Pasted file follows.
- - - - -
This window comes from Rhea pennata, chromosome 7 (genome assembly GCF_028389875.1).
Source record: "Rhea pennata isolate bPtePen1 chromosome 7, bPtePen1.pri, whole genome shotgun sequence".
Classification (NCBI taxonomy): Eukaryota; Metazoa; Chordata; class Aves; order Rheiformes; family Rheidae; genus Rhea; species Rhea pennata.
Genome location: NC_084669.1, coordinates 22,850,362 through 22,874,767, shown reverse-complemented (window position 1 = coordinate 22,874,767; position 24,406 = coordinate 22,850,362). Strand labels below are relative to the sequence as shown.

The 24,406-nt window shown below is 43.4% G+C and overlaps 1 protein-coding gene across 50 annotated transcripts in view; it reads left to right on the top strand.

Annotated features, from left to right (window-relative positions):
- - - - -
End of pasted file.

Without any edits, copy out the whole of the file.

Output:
This window comes from Rhea pennata, chromosome 7 (genome assembly GCF_028389875.1).
Source record: "Rhea pennata isolate bPtePen1 chromosome 7, bPtePen1.pri, whole genome shotgun sequence".
Classification (NCBI taxonomy): Eukaryota; Metazoa; Chordata; class Aves; order Rheiformes; family Rheidae; genus Rhea; species Rhea pennata.
Genome location: NC_084669.1, coordinates 22,850,362 through 22,874,767, shown reverse-complemented (window position 1 = coordinate 22,874,767; position 24,406 = coordinate 22,850,362). Strand labels below are relative to the sequence as shown.

The 24,406-nt window shown below is 43.4% G+C and overlaps 1 protein-coding gene across 50 annotated transcripts in view; it reads left to right on the top strand.

Annotated features, from left to right (window-relative positions):